Diving Behavior and Ecology of Cuvier’s and Blainville’s Beaked Whales in Hawaii

 Diving habits of beaked whales (Family Ziphiidae) are of management interest for two primary reasons. Firstly, animals which spent long periods of time beneath the water’s surface are likely to be missed during shipboard or aerial surveys, and without taking diving patterns into account, abundance estimates may be negatively biased. Based on observational studies, beaked whales are known to dive for very long periods, but collecting detailed surfacing data is problematic. Secondly, beaked whales are known to mass-strand in response to high-intensity sonar. What makes them susceptible to such impacts remains unclear, but received sound pressure levels are thought to be lower than levels that would cause direct physical harm. Theoretically, indirect physical harm could be caused by behavioral reactions in several ways, if whales: 1) surface excessively fast (causing gas bubble formation); 2) stay at the water’s surface for too long (if tissues are supersaturated with nitrogen); 3) dive prematurely (if whales spend extended periods at the surface to eliminate nitrogen); or 4) stay at depth for too long, forcing an overly rapid ascent. Given the paucity of information on normal diving behavior of beaked whales, it is not known which of these possibilities is most likely. We studied diving behavior of Cuvier’s and Blainville’s beaked whales in Hawaiian waters from 2002-2005, using suction-cup attached time-depth recorder/VHF tags. Beaked whales were encountered on 30 occasions in 922 hours of effort (17 sightings of Cuvier’s, 11 sightings of Blainville’s, and 2 sightings of unidentified beaked whales). Six whales were tagged, two Cuvier’s and four Blainville’s, and 41 hours of dive data were collected. Several aspects of diving were similar between the species: 1) both dove for 48-68 minutes to depths greater than 800 m (maximum 1,408m for Blainville’s, 1,450m for Cuvier’s) with one long dive occurring on average every two hours; 2) ascent rates for long/deep dives were substantially slower than descent rates, while for shorter dives there were no consistent differences; and 3) both spent prolonged periods of time (66 – 155 minutes) in the upper 50 m of the water column. We suggest that the frequent extremely long dives push the animals’ physiological limits, resulting in behavioral mechanisms (slow ascent rates and prolonged periods of time at the surface to purge excess dissolved nitrogen) to compensate. Indirect physical harm from abnormally rapid ascents or premature dives seem plausible as mechanisms for beaked whale mass-strandings in relation to high-intensity sonar.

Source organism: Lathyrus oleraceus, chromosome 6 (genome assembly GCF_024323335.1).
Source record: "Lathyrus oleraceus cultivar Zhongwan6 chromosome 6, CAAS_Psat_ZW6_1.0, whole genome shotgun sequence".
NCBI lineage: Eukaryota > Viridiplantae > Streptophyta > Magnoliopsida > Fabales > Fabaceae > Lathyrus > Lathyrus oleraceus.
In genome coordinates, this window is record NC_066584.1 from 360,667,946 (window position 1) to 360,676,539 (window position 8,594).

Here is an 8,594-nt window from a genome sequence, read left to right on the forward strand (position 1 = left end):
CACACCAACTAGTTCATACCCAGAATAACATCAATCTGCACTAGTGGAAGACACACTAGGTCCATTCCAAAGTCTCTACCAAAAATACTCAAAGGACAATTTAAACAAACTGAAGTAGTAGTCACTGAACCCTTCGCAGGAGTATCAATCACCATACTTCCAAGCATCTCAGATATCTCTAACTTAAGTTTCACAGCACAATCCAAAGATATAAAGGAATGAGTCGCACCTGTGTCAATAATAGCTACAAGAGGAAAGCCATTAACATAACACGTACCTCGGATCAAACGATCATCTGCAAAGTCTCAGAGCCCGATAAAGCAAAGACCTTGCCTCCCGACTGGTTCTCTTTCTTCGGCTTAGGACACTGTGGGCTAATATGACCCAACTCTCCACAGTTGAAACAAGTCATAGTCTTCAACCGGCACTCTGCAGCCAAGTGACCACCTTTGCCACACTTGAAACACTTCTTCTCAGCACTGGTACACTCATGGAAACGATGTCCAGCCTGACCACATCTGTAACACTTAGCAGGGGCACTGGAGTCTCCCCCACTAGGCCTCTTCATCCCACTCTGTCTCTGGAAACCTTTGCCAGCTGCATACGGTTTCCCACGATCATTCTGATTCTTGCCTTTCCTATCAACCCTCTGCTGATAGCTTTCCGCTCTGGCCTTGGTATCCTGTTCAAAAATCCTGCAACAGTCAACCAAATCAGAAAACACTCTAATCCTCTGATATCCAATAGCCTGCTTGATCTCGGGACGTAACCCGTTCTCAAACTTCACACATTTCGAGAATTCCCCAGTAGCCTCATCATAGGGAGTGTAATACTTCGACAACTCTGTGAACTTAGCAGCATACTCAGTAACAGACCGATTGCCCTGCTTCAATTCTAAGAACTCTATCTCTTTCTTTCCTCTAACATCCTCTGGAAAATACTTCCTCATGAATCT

Baird, R.W., D.L. Webster, D.J. McSweeney, A.D. Ligon and G.S. Schorr. 2005. Diving behavior and ecology of Cuvier’s (Ziphius cavirostris) and Blainville’s beaked whales (Mesoplodon densirostris) in Hawai‘i. 2005. Report prepared under Order No. AB133F-04-RQ-0928 to Cascadia Research Collective, Olympia, WA from the Southwest Fisheries Science Center, NMFS, La Jolla, CA.

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